PCIC wanted to show the council candidates that it was a large organization with a lot of potential clout. To do that, it needed to guarantee a big turnout for its “accountability session.”  At the same time, it had plenty of parents and their children who needed work in the competitive Schools-Plus-Jobs program.

The two needs came together.  PCIC let it be known that a good way for parents and children to show they were involved in the community would be to attend the “accountability session.” There were sign-up sheets, apparently so it could be noted who had been involved when it came time to select students for the jobs.


One parent who attended with her children said it wasn’t a clear-cut quid pro quo in which publicly funded jobs were promised for attendance. But there was no mistaking the implication, she said.

“They told us, ‘The more involved you are, the better chance you have of being picked,’ “said the woman. “They didn’t say things straight out, but you got the idea you better.”

She didn’t want to be identified because she feels that would kill any chance her children have of winning one of the coveted jobs. “I went because I want my kids to be involved in the (Schools-Plus-Jobs) program,” she said. “These kids want these jobs.”

Romero of PCIC said parental involvement is one consideration in picking students for the jobs. And, she said, looking at who attended the meeting is one way of mea­suring such involvement. But “no one has to do anything that they don’t want to,” she said.

In addition to attending the “accountability session,” parents and their children also were encouraged to go to a preparation meeting the night before, the mother said. At that meeting, students were selected to tell hard-luck stories to council candidates with emphasis on how PCIC programs had turned them around, the woman said.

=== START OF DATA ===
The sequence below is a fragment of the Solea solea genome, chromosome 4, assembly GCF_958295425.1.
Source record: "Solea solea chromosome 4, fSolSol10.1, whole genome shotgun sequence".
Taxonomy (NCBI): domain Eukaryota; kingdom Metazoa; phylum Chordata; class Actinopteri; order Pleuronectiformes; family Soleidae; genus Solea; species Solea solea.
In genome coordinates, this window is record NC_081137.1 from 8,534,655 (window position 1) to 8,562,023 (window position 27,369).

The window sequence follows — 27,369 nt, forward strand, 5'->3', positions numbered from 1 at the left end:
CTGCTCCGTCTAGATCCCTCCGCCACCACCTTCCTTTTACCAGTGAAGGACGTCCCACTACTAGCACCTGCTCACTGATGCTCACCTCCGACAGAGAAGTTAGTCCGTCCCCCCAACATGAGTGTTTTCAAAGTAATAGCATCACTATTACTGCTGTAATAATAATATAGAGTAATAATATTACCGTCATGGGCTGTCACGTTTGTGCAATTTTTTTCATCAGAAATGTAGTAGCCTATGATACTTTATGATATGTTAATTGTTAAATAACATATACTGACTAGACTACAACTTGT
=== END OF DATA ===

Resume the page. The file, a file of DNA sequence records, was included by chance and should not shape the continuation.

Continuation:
“They rehearsed them on what they were going to say,” the woman said. “They said, ‘Instead of telling it that way, you should tell it this way’ And the next day it came out different.”

· Those attending the preparation session also were briefed on how to react to answers given by council candidates, she said. There were “floor people” stationed around the room who gave discreet hand signals to the audience. “Palms up meant cheer. Palms down meant complete silence" indicating PCIC didn’t like the answer, she said.


Carol Zimmerman, an unsuccessful candidate in Tuesday’s City Council primary, attended the “accountability session” and noted that “there certainly were a lot of parents and students there.”

She said candidates were told to answer complex questions only with “yes” or “no” answers. “And if you didn’t say the right answer, they booed you,” she added.

She questioned the ethics and the legality of using the lure of publicly funded jobs to attract people to the gathering, comparing it to using public money to lobby elected officials — an expenditure that is illegal.

“It just seems to be a grab for power,” Zimmerman said of the session. “And the power is money.”


Mark Kimble's column appears each Thursday
He also appears at 6:30 p.m. Fridays on the Reporters’
Roundtable segment of “Arizona Illustrated” on KUAT­TV, Channel 6. He may be reached at 5734662 (fax 573-4569).
E-mail: mkimble@tucsoncitizen.com